July 14th 2018


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Articles from this issue:

COVER STORY By-elections a trial run for next federal election

SOCIAL MEDIA Facebook bans reflect a lack of impartiality

CANBERRA OBSERVED The gloves are on for by-election proxy bouts

FEDERAL POLITICS Federal ALP platform reads like a radical on a soapbox

ENVIRONMENT 'Climate change' news is fake news

BRITISH HISTORY Abolition of the Corn Laws paved the way for cheap food

LIFE ISSUES A world of competing sorrows: Ireland's abortion referendum

CULTURE The wee folk and their cousins, up and down the scale

WESTERN CIVILISATION Three great anniversaries of the West

FICTION Autumn Alexei's Story

MUSIC ABBA; Unstoppable, ubiquitous

CINEMA Jurassic World: Fallen kingdom

BOOK REVIEW Vision for the future, if we want to claim it

BOOK REVIEW Taking to task failed privilege

BOOK REVIEW Where Tolkien and St Thomas agree

LETTERS

FOREIGN AFFAIRS Beijing goes 'boo', Qantas gets in a flap

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THE FRACTURED REPUBLIC:
Renewing America’s Social Contract in the Age of Individualism

Yuval Levin

$39.99


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Book description

Americans today are frustrated and anxious. Our economy is sluggish, and leaves workers insecure. Income inequality, cultural divisions, and political polarization increasingly pull us apart. Our governing institutions often seem paralyzed. And our politics has failed to rise to these challenges.

No wonder, then, that Americans--and the politicians who represent them--are overwhelmingly nostalgic for a better time. The Left looks back to the middle of the twentieth century, when unions were strong, large public programs promised to solve pressing social problems, and the movements for racial integration and sexual equality were advancing. The Right looks back to the Reagan Era, when deregulation and lower taxes spurred the economy, cultural traditionalism seemed resurgent, and America was confident and optimistic. Each side thinks returning to its golden age could solve America's problems.

In The Fractured Republic, Yuval Levin argues that this politics of nostalgia is failing twenty-first-century Americans. Both parties are blind to how America has changed over the past half century--as the large, consolidated institutions that once dominated our economy, politics, and culture have fragmented and become smaller, more diverse, and personalized. Individualism, dynamism, and liberalization have come at the cost of dwindling solidarity, cohesion, and social order. This has left us with more choices in every realm of life but less security, stability, and national unity.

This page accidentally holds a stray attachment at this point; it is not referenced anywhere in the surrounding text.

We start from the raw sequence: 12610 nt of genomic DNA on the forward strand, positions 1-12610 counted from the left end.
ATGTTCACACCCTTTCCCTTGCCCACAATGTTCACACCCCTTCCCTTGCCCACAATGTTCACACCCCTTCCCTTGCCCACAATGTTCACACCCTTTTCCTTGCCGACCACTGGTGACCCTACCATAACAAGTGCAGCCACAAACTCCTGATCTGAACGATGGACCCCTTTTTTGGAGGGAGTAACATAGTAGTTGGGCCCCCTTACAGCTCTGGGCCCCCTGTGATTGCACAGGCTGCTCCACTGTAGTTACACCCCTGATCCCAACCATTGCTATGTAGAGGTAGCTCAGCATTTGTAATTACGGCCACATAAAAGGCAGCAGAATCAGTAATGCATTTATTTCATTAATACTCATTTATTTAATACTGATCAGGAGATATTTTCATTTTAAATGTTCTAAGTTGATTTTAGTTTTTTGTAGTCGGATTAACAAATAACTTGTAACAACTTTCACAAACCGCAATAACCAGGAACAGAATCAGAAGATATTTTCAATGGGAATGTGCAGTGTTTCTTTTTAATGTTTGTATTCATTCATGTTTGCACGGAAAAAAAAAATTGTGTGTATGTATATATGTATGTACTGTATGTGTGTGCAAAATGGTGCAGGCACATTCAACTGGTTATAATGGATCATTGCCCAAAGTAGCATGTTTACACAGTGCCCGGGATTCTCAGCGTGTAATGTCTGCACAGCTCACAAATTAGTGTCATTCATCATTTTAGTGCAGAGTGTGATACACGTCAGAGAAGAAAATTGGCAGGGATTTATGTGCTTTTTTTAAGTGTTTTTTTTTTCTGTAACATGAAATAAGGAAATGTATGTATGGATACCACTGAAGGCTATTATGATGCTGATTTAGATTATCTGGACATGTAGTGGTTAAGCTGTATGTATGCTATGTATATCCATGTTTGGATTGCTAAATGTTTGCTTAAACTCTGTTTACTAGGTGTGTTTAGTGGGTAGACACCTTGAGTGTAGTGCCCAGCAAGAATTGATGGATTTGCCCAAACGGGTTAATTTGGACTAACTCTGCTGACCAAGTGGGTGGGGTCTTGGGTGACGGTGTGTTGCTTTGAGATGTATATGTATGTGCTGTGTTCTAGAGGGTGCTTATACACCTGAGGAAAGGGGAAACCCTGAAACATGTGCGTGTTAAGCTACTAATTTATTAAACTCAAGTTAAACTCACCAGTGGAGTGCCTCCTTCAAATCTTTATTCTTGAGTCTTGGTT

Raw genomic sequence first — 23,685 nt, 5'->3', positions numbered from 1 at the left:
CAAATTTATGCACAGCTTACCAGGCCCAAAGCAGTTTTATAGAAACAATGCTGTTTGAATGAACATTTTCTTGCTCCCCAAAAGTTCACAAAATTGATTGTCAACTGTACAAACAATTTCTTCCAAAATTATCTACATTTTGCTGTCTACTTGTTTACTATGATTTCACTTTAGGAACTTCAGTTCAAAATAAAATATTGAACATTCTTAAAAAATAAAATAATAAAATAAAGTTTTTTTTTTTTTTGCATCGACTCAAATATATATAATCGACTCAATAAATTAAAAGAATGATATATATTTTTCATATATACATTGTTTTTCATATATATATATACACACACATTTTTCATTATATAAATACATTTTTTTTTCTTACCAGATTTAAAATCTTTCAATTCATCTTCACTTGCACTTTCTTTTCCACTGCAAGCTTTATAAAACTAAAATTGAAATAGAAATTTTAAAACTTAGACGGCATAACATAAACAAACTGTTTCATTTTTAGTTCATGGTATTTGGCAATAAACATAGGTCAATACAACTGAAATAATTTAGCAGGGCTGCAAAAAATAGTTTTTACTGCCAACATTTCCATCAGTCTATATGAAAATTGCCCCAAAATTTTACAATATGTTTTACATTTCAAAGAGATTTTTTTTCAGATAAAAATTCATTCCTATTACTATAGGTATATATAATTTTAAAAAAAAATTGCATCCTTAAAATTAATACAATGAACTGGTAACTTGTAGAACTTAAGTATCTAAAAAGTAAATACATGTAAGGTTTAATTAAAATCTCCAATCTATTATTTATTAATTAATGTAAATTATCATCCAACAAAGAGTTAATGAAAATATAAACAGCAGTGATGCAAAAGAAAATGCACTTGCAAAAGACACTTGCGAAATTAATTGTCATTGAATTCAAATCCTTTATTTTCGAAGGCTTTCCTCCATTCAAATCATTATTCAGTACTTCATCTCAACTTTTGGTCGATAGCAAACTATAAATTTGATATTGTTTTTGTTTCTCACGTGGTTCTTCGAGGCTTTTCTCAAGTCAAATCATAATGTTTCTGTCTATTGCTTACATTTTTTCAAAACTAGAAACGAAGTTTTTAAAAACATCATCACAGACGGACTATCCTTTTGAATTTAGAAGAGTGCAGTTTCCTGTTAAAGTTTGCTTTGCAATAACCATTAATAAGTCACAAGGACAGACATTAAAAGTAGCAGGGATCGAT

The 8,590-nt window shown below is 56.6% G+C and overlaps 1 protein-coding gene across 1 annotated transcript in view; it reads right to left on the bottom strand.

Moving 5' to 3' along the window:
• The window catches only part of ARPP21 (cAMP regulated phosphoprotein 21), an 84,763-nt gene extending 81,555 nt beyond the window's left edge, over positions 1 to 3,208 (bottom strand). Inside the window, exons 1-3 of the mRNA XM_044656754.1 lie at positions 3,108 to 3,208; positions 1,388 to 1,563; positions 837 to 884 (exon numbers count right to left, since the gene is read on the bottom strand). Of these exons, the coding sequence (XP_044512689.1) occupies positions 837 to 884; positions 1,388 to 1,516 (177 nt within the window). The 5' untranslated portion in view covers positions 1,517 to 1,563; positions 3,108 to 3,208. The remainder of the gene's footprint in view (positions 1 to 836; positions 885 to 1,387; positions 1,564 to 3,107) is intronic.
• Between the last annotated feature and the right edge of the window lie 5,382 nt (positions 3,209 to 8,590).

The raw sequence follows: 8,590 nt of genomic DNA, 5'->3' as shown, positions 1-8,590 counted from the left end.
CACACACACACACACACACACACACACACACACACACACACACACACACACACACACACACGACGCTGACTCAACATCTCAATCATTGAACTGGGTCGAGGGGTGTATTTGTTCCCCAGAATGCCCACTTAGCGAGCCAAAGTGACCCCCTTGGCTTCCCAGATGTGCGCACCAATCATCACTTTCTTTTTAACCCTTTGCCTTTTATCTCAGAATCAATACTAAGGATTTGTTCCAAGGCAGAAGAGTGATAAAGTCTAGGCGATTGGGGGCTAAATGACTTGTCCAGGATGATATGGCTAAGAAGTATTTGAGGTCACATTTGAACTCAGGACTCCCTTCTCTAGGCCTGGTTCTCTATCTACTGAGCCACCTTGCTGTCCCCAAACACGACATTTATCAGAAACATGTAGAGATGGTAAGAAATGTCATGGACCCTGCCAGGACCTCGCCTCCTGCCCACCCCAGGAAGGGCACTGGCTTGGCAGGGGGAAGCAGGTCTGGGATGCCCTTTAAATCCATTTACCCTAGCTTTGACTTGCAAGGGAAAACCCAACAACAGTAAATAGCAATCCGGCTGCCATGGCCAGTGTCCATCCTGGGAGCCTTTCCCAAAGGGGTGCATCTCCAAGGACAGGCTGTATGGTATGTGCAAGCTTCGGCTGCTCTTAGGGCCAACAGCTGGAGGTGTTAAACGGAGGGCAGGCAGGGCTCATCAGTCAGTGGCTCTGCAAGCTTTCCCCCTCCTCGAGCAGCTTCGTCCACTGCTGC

Both our strengths and our weaknesses are therefore consequences of these changes. And the dysfunctions of our fragmented national life will need to be answered by the strengths of our decentralized, diverse, dynamic nation.

Levin argues that this calls for a modernizing politics that avoids both radical individualism and a centralizing statism and instead revives the middle layers of society-families and communities, schools and churches, charities and associations, local governments and markets. Through them, we can achieve not a single solution to the problems of our age, but multiple and tailored answers fitted to the daunting range of challenges we face and suited to enable an American revival.

About the author

Yuval Levin is the editor of National Affairs and the Hertog Fellow at the Ethics and Public Policy Center. He is a contributing editor to National Review and the Weekly Standard, and his writings have appeared in numerous publications including The New York TimesWashington PostWall Street JournalCommentary, and others. He holds a PhD from the Committee on Social Thought at the University of Chicago and was been a member of the White House domestic policy staff, under President George W. Bush, and a congressional staffer. He is the author of The Fractured Republic and The Great Debate: Edmund Burke, Thomas Paine, and the Birth of Right and Left.


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